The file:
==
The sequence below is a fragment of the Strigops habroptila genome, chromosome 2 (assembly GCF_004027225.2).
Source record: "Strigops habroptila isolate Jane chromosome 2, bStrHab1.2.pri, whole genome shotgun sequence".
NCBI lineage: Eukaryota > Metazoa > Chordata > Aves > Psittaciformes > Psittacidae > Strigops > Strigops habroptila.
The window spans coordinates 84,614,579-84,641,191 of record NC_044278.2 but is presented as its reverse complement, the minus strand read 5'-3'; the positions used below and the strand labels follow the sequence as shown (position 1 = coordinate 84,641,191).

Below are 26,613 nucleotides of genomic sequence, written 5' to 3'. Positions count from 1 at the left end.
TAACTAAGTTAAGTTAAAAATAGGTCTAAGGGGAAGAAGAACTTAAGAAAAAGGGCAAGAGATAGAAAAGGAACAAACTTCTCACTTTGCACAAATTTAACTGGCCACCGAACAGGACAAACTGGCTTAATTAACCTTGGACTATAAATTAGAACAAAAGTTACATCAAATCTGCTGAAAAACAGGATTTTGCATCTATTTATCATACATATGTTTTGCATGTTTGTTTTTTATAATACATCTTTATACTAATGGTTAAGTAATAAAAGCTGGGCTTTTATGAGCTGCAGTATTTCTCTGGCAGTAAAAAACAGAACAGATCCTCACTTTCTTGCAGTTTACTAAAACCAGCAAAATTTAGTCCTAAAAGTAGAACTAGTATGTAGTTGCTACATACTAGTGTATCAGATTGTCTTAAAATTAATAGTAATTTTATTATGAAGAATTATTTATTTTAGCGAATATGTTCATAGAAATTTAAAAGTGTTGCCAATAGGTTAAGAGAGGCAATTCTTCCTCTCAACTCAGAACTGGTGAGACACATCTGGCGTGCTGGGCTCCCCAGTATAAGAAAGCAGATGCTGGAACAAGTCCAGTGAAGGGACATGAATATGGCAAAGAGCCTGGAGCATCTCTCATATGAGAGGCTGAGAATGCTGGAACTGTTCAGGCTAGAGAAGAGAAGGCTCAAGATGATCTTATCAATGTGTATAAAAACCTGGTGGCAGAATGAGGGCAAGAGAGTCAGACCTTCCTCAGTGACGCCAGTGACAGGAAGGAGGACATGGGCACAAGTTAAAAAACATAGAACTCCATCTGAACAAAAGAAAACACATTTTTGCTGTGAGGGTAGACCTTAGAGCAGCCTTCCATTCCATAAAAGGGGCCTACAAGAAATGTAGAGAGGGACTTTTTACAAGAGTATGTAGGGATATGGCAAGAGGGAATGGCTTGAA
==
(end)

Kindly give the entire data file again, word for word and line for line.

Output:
The sequence below is a fragment of the Strigops habroptila genome, chromosome 2 (assembly GCF_004027225.2).
Source record: "Strigops habroptila isolate Jane chromosome 2, bStrHab1.2.pri, whole genome shotgun sequence".
NCBI lineage: Eukaryota > Metazoa > Chordata > Aves > Psittaciformes > Psittacidae > Strigops > Strigops habroptila.
The window spans coordinates 84,614,579-84,641,191 of record NC_044278.2 but is presented as its reverse complement, the minus strand read 5'-3'; the positions used below and the strand labels follow the sequence as shown (position 1 = coordinate 84,641,191).

Below are 26,613 nucleotides of genomic sequence, written 5' to 3'. Positions count from 1 at the left end.
TAACTAAGTTAAGTTAAAAATAGGTCTAAGGGGAAGAAGAACTTAAGAAAAAGGGCAAGAGATAGAAAAGGAACAAACTTCTCACTTTGCACAAATTTAACTGGCCACCGAACAGGACAAACTGGCTTAATTAACCTTGGACTATAAATTAGAACAAAAGTTACATCAAATCTGCTGAAAAACAGGATTTTGCATCTATTTATCATACATATGTTTTGCATGTTTGTTTTTTATAATACATCTTTATACTAATGGTTAAGTAATAAAAGCTGGGCTTTTATGAGCTGCAGTATTTCTCTGGCAGTAAAAAACAGAACAGATCCTCACTTTCTTGCAGTTTACTAAAACCAGCAAAATTTAGTCCTAAAAGTAGAACTAGTATGTAGTTGCTACATACTAGTGTATCAGATTGTCTTAAAATTAATAGTAATTTTATTATGAAGAATTATTTATTTTAGCGAATATGTTCATAGAAATTTAAAAGTGTTGCCAATAGGTTAAGAGAGGCAATTCTTCCTCTCAACTCAGAACTGGTGAGACACATCTGGCGTGCTGGGCTCCCCAGTATAAGAAAGCAGATGCTGGAACAAGTCCAGTGAAGGGACATGAATATGGCAAAGAGCCTGGAGCATCTCTCATATGAGAGGCTGAGAATGCTGGAACTGTTCAGGCTAGAGAAGAGAAGGCTCAAGATGATCTTATCAATGTGTATAAAAACCTGGTGGCAGAATGAGGGCAAGAGAGTCAGACCTTCCTCAGTGACGCCAGTGACAGGAAGGAGGACATGGGCACAAGTTAAAAAACATAGAACTCCATCTGAACAAAAGAAAACACATTTTTGCTGTGAGGGTAGACCTTAGAGCAGCCTTCCATTCCATAAAAGGGGCCTACAAGAAATGTAGAGAGGGACTTTTTACAAGAGTATGTAGGGATATGGCAAGAGGGAATGGCTTGAA